Mining company pulls out of Wild Coast plan

20160407_120349

By Tony Carnie

FOUR months after community leader Bazooka Radebe was gunned down in front of his son, an Australian mining company says it is bailing out from its plan to mine one of the world’s biggest undeveloped mineral sand mining ventures, at Xolobeni on the Wild Coast.

Mineral Resources Commodities (MRC), a Perth-based company headed by Mark Victor Caruso, announced yesterday that it had taken a decision to divest its majority interest in the controversial dune-mining venture because of “ongoing violence and threats to the peace and harmony of the Xolobeni community” and hoped to sell its interests at Xolobeni to a local black economic empowerment group.

The decision to sell has raised several eyebrows in the local community around who will fund the takeover, as well as the identity of the new beneficiaries if mining goes ahead.

The announcement also coincides with a high-level meeting this morning at the Xolobeni Primary School between the local community and the deputy ministers of police, mining and water.

It is understood the meeting has been requested by the Amadiba Crisis Committee to discuss continued violence and complaints against the police following the murder of Sikhosiphi “Bazooka” Radebe.

Radebe, a taxi owner, community leader and chairman of the Amadiba Crisis Committee, was a vocal opponent of the dune-mining proposal.

He was murdered in front of his son at his second home, in Bizana, in March, allegedly by two men in a stolen car posing as policemen. Four months later, though the stolen car was recovered, police have yet to announce any arrests for Radebe’s murder.

Over the past few years there have also been numerous complaints about anti-mining community members being beaten up or intimidated by groups in favour of the mining plan. They include claims that a number of residents from the Amadiba/Xolobeni area were beaten up during the Christmas holidays by local men who had been given jobs at MRC’s Tormin mine in the Western Cape. There have been complaints that schoolchildren were sjambokked by police after voicing opposition to mining.
In an announcement posted on the Australian Stock Exchange website yesterday, MRC said it had invested significant funds, technical and social resources in the Xolobeni proposal over the past 13 years.

“The company has accepted that attempts to facilitate peaceful and safe site access by environmental consultants to assess the possible environmental impacts of the Xolobeni project continues to cause undue tensions and conflict, something that the company has openly tried to avoid.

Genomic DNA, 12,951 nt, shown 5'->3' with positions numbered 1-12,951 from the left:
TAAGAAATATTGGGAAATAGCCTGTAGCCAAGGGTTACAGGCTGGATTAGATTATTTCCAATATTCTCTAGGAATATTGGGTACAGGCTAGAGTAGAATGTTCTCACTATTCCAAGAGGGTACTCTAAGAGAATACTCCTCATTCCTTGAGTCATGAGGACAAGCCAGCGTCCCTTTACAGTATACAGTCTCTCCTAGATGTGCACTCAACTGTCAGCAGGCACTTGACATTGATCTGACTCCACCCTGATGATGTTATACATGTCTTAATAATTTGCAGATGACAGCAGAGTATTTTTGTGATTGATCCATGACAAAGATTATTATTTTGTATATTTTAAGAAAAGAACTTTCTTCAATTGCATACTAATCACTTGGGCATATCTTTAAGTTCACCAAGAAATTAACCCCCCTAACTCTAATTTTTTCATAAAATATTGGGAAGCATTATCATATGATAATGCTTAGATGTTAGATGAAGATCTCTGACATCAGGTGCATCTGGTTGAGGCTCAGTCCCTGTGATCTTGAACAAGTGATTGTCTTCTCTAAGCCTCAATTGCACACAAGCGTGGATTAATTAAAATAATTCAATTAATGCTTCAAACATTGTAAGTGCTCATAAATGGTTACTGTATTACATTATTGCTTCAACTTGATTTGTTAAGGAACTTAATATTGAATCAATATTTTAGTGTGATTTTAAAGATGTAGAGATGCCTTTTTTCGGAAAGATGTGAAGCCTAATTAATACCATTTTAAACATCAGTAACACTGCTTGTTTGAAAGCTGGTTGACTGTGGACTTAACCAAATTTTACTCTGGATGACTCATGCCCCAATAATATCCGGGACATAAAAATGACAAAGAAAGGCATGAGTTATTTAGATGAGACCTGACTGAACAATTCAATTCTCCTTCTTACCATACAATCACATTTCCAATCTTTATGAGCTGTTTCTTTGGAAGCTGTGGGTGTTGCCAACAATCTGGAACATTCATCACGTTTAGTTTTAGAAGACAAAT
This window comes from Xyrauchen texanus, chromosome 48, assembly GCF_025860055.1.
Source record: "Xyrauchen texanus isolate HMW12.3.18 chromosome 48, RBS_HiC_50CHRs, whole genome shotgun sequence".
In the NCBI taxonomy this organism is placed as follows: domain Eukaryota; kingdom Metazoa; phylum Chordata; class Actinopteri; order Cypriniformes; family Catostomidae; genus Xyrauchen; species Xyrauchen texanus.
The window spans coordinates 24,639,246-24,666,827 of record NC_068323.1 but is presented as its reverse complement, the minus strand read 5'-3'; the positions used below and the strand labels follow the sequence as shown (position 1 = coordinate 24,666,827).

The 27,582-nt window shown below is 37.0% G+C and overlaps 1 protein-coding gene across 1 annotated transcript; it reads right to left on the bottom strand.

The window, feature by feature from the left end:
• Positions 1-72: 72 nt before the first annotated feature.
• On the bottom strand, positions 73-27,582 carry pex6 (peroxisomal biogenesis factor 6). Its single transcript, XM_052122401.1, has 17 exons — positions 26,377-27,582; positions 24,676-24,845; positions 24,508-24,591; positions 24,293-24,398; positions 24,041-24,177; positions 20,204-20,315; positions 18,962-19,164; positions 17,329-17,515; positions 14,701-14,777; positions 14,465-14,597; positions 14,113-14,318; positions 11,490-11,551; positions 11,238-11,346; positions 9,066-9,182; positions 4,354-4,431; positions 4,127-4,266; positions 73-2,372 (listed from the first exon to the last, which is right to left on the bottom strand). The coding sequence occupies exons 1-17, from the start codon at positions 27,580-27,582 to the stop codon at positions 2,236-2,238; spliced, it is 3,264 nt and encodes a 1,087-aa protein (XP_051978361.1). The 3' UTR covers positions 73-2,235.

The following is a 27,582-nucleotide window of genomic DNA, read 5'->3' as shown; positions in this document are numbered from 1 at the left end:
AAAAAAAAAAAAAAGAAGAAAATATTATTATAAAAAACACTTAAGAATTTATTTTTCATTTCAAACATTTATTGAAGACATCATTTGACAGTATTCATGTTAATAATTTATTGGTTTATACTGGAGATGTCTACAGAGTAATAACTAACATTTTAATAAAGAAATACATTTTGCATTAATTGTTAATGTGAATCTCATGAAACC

“In light of the ongoing violence and threats to the local Xolobeni community, the company accepts that the future viability of the Xolobeni project should be managed by stakeholders and organisations exclusively owned by South African people.”

After “due consideration” the company had decided to divest itself of its interest in mining Xolobeni, subject to satisfactory commercial negotiations and agreement with its other shareholder.

Accordingly the company and its South African subsidiary (MRC Resources Pty Ltd) had entered into a memorandum of agreement with its BEE partner (Keysha Investments 178 Pty Ltd) for the sale of its 56% interest in Transworld Energy and Resources, the company that owns the Xolobeni mining project. MRC said its decision to divest was “in no way a reflection of its (other) mining interests”.

A company search done yesterday indicates that there are only two active directors of Keysha Investments 178 – Pretoria-based Corporate Law Services, and Cope election candidate Mzwandile Maxwell Maraqana, who is based in Lusikisiki.

Corporate Law Services and Maraqana are also listed as active directors of the Xolobeni Empowerment Group, along with local chief Lunga Baleni, Khaliphile Baleni, Mary Baleni, Mavis Denge, Lucy Denge, Mziwakhe Dlamini, Zodwa Langazana, Christopher Ngcwele, Johnson Ngundze and Sizwe Shezi.

In a separate company search late last year, Corporate Law Services was further listed as an active director of the MRC subsidiary company Blue Bantry Bay Investments 255, along with Port Elizabeth attorney Maxwell Boqwana, Xolobeni resident Zamile Madiba Qunya, Yolisa Ntanndokazi Capa and Daluxolo Mantlana.

This article was published in the Mercury on 19 July, 2016.

Comments are closed